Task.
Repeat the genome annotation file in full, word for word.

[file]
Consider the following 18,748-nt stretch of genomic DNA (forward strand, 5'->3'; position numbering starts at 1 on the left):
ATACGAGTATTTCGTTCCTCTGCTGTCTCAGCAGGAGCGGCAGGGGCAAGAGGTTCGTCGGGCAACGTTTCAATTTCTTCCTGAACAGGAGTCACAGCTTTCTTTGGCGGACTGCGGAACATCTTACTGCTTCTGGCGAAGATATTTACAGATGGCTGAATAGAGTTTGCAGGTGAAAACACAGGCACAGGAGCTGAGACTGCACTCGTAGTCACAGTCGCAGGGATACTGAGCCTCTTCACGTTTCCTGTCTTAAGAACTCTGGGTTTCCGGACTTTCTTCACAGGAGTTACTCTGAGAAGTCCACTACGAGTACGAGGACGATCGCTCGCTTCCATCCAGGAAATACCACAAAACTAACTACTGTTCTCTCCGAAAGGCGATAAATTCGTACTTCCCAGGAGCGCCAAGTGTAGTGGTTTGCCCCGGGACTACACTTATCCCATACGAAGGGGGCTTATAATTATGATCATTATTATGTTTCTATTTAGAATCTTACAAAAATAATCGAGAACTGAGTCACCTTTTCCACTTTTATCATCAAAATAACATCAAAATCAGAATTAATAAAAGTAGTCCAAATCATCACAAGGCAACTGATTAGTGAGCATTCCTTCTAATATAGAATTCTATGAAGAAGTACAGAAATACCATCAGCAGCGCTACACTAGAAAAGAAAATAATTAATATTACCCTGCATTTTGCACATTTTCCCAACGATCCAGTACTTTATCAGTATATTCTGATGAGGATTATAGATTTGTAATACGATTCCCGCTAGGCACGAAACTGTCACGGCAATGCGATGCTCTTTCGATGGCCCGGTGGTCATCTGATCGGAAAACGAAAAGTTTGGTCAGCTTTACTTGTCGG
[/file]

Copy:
Consider the following 18,748-nt stretch of genomic DNA (forward strand, 5'->3'; position numbering starts at 1 on the left):
ATACGAGTATTTCGTTCCTCTGCTGTCTCAGCAGGAGCGGCAGGGGCAAGAGGTTCGTCGGGCAACGTTTCAATTTCTTCCTGAACAGGAGTCACAGCTTTCTTTGGCGGACTGCGGAACATCTTACTGCTTCTGGCGAAGATATTTACAGATGGCTGAATAGAGTTTGCAGGTGAAAACACAGGCACAGGAGCTGAGACTGCACTCGTAGTCACAGTCGCAGGGATACTGAGCCTCTTCACGTTTCCTGTCTTAAGAACTCTGGGTTTCCGGACTTTCTTCACAGGAGTTACTCTGAGAAGTCCACTACGAGTACGAGGACGATCGCTCGCTTCCATCCAGGAAATACCACAAAACTAACTACTGTTCTCTCCGAAAGGCGATAAATTCGTACTTCCCAGGAGCGCCAAGTGTAGTGGTTTGCCCCGGGACTACACTTATCCCATACGAAGGGGGCTTATAATTATGATCATTATTATGTTTCTATTTAGAATCTTACAAAAATAATCGAGAACTGAGTCACCTTTTCCACTTTTATCATCAAAATAACATCAAAATCAGAATTAATAAAAGTAGTCCAAATCATCACAAGGCAACTGATTAGTGAGCATTCCTTCTAATATAGAATTCTATGAAGAAGTACAGAAATACCATCAGCAGCGCTACACTAGAAAAGAAAATAATTAATATTACCCTGCATTTTGCACATTTTCCCAACGATCCAGTACTTTATCAGTATATTCTGATGAGGATTATAGATTTGTAATACGATTCCCGCTAGGCACGAAACTGTCACGGCAATGCGATGCTCTTTCGATGGCCCGGTGGTCATCTGATCGGAAAACGAAAAGTTTGGTCAGCTTTACTTGTCGG